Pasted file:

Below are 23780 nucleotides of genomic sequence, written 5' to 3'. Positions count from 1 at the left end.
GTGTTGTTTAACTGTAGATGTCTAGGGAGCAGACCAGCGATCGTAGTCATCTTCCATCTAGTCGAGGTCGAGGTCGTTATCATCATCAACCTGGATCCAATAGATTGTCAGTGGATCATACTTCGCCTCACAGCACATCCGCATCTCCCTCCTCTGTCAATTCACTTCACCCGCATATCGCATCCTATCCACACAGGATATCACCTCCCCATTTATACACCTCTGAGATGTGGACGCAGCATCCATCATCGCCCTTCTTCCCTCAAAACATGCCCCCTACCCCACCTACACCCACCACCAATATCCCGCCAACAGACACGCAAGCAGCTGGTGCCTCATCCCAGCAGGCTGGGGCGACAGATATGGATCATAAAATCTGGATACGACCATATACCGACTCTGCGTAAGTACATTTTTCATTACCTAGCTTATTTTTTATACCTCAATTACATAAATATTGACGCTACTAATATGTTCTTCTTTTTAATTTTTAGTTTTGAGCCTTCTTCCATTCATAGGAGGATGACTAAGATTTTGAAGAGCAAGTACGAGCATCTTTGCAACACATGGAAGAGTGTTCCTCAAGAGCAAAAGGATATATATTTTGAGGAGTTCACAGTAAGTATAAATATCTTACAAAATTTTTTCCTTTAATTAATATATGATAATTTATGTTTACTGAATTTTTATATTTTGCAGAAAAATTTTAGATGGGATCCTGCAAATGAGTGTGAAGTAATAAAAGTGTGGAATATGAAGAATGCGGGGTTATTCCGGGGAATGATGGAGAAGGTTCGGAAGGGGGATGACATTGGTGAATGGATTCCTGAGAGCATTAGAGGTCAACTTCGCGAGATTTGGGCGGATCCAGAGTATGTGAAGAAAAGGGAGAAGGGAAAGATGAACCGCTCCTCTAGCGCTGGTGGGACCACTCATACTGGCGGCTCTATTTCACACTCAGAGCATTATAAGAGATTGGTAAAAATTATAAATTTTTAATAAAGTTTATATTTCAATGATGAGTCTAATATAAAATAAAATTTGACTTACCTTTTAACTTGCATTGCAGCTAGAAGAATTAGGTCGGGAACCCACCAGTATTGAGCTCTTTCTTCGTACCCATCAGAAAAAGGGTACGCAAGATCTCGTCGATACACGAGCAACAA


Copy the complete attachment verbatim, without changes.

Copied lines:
Below are 23780 nucleotides of genomic sequence, written 5' to 3'. Positions count from 1 at the left end.
GTGTTGTTTAACTGTAGATGTCTAGGGAGCAGACCAGCGATCGTAGTCATCTTCCATCTAGTCGAGGTCGAGGTCGTTATCATCATCAACCTGGATCCAATAGATTGTCAGTGGATCATACTTCGCCTCACAGCACATCCGCATCTCCCTCCTCTGTCAATTCACTTCACCCGCATATCGCATCCTATCCACACAGGATATCACCTCCCCATTTATACACCTCTGAGATGTGGACGCAGCATCCATCATCGCCCTTCTTCCCTCAAAACATGCCCCCTACCCCACCTACACCCACCACCAATATCCCGCCAACAGACACGCAAGCAGCTGGTGCCTCATCCCAGCAGGCTGGGGCGACAGATATGGATCATAAAATCTGGATACGACCATATACCGACTCTGCGTAAGTACATTTTTCATTACCTAGCTTATTTTTTATACCTCAATTACATAAATATTGACGCTACTAATATGTTCTTCTTTTTAATTTTTAGTTTTGAGCCTTCTTCCATTCATAGGAGGATGACTAAGATTTTGAAGAGCAAGTACGAGCATCTTTGCAACACATGGAAGAGTGTTCCTCAAGAGCAAAAGGATATATATTTTGAGGAGTTCACAGTAAGTATAAATATCTTACAAAATTTTTTCCTTTAATTAATATATGATAATTTATGTTTACTGAATTTTTATATTTTGCAGAAAAATTTTAGATGGGATCCTGCAAATGAGTGTGAAGTAATAAAAGTGTGGAATATGAAGAATGCGGGGTTATTCCGGGGAATGATGGAGAAGGTTCGGAAGGGGGATGACATTGGTGAATGGATTCCTGAGAGCATTAGAGGTCAACTTCGCGAGATTTGGGCGGATCCAGAGTATGTGAAGAAAAGGGAGAAGGGAAAGATGAACCGCTCCTCTAGCGCTGGTGGGACCACTCATACTGGCGGCTCTATTTCACACTCAGAGCATTATAAGAGATTGGTAAAAATTATAAATTTTTAATAAAGTTTATATTTCAATGATGAGTCTAATATAAAATAAAATTTGACTTACCTTTTAACTTGCATTGCAGCTAGAAGAATTAGGTCGGGAACCCACCAGTATTGAGCTCTTTCTTCGTACCCATCAGAAAAAGGGTACGCAAGATCTCGTCGATACACGAGCAACAA